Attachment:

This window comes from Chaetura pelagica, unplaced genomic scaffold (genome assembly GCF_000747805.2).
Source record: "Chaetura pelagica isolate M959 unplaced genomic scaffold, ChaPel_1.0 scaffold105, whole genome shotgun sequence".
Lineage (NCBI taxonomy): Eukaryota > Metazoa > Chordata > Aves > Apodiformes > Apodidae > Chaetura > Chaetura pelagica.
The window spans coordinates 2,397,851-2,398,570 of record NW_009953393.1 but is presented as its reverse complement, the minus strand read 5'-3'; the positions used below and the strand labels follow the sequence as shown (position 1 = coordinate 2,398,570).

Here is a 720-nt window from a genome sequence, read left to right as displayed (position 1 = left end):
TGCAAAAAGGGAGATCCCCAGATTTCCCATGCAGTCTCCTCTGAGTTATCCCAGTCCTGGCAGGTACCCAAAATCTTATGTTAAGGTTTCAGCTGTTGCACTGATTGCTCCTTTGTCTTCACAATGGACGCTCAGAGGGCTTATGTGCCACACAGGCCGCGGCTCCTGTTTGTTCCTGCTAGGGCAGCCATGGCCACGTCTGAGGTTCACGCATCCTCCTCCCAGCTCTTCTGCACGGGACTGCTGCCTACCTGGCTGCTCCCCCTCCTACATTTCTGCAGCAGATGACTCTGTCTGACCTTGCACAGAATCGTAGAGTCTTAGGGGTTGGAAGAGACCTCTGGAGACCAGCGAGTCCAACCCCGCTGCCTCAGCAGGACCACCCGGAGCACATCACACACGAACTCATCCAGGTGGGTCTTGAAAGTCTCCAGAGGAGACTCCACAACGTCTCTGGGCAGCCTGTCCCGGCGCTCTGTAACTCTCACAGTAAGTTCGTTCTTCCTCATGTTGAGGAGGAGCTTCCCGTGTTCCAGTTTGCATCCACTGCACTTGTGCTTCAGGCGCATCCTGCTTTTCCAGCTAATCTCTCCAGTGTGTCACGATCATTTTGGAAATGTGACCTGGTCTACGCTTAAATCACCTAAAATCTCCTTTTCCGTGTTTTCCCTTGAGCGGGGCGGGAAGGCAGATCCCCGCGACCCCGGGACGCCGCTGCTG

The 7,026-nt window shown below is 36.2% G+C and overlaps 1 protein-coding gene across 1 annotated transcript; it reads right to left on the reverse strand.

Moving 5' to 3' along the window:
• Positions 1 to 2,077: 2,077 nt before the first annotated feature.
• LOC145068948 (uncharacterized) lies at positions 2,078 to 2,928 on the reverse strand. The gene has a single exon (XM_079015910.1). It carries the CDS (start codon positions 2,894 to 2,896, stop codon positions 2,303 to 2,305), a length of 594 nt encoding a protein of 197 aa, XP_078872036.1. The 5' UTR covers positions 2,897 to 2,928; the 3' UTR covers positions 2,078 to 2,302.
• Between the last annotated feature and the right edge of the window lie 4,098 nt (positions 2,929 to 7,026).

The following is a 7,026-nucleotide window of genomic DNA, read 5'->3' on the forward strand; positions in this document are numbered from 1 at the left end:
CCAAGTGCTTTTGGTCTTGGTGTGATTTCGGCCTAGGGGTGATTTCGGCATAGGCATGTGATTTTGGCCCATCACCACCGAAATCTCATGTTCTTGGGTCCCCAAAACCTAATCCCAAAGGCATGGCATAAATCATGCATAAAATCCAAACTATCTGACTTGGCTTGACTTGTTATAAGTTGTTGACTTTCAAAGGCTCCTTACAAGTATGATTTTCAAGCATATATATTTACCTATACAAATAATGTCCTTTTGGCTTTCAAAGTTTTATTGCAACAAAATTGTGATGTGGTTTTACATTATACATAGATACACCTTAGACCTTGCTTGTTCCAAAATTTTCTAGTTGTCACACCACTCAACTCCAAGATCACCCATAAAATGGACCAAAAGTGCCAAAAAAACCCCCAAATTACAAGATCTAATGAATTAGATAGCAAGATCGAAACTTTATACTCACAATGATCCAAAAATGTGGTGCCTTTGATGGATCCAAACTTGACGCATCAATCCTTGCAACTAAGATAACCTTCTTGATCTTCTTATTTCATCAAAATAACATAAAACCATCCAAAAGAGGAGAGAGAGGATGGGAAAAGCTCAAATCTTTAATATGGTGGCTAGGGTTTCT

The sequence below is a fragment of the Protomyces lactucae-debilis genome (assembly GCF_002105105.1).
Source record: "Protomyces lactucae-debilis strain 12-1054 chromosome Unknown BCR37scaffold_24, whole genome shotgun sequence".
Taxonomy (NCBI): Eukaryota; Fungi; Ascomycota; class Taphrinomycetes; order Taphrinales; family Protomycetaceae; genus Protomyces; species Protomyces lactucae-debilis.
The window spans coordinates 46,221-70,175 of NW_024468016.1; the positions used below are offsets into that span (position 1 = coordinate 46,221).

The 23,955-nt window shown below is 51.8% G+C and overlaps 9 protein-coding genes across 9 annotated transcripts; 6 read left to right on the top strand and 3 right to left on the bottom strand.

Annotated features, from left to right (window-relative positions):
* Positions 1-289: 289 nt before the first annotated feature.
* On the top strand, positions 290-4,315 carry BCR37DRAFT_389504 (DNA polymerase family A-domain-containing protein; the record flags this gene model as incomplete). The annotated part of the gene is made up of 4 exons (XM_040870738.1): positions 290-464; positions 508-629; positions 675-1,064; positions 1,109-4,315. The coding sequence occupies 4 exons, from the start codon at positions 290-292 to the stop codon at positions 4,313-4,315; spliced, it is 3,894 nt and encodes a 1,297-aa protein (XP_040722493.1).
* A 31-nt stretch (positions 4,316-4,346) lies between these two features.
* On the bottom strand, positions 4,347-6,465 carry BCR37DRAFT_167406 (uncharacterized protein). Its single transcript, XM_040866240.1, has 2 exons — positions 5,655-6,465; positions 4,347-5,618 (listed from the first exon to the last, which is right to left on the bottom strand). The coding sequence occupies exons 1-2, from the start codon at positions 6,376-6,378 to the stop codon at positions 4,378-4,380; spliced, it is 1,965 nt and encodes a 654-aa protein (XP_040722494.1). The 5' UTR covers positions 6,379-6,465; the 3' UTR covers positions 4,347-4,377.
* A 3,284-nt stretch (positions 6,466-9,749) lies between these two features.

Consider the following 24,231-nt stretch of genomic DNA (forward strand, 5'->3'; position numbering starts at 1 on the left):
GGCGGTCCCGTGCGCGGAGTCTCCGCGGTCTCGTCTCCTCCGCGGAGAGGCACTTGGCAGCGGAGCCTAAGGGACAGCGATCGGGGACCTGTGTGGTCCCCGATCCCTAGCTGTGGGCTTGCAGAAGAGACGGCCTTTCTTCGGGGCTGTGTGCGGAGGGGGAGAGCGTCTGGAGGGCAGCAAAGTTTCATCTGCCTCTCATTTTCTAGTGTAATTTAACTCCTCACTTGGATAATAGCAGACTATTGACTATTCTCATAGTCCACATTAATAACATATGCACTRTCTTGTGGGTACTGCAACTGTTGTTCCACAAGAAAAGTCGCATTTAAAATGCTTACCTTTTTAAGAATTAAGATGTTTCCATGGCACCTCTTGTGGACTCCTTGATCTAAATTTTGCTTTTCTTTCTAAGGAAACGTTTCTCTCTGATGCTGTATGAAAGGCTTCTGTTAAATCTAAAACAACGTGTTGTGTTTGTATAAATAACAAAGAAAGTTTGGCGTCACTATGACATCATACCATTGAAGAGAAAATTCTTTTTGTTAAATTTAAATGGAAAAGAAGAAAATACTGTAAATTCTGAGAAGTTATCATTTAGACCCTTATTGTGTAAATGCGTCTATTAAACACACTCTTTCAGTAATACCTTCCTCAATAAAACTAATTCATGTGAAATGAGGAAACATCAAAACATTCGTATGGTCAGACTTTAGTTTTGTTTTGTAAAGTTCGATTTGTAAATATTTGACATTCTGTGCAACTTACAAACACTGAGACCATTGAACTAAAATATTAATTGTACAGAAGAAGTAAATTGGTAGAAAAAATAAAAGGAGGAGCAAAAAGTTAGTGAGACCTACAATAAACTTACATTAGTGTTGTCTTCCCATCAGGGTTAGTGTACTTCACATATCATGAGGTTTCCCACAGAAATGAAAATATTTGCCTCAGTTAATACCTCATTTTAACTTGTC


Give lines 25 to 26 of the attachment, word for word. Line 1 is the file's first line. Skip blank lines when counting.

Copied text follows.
Consider the following 24,231-nt stretch of genomic DNA (forward strand, 5'->3'; position numbering starts at 1 on the left):
GGCGGTCCCGTGCGCGGAGTCTCCGCGGTCTCGTCTCCTCCGCGGAGAGGCACTTGGCAGCGGAGCCTAAGGGACAGCGATCGGGGACCTGTGTGGTCCCCGATCCCTAGCTGTGGGCTTGCAGAAGAGACGGCCTTTCTTCGGGGCTGTGTGCGGAGGGGGAGAGCGTCTGGAGGGCAGCAAAGTTTCATCTGCCTCTCATTTTCTAGTGTAATTTAACTCCTCACTTGGATAATAGCAGACTATTGACTATTCTCATAGTCCACATTAATAACATATGCACTRTCTTGTGGGTACTGCAACTGTTGTTCCACAAGAAAAGTCGCATTTAAAATGCTTACCTTTTTAAGAATTAAGATGTTTCCATGGCACCTCTTGTGGACTCCTTGATCTAAATTTTGCTTTTCTTTCTAAGGAAACGTTTCTCTCTGATGCTGTATGAAAGGCTTCTGTTAAATCTAAAACAACGTGTTGTGTTTGTATAAATAACAAAGAAAGTTTGGCGTCACTATGACATCATACCATTGAAGAGAAAATTCTTTTTGTTAAATTTAAATGGAAAAGAAGAAAATACTGTAAATTCTGAGAAGTTATCATTTAGACCCTTATTGTGTAAATGCGTCTATTAAACACACTCTTTCAGTAATACCTTCCTCAATAAAACTAATTCATGTGAAATGAGGAAACATCAAAACATTCGTATGGTCAGACTTTAGTTTTGTTTTGTAAAGTTCGATTTGTAAATATTTGACATTCTGTGCAACTTACAAACACTGAGACCATTGAACTAAAATATTAATTGTACAGAAGAAGTAAATTGGTAGAAAAAATAAAAGGAGGAGCAAAAAGTTAGTGAGACCTACAATAAACTTACATTAGTGTTGTCTTCCCATCAGGGTTAGTGTACTTCACATATCATGAGGTTTCCCACAGAAATGAAAATATTTGCCTCAGTTAATACCTCATTTTAACTTGTC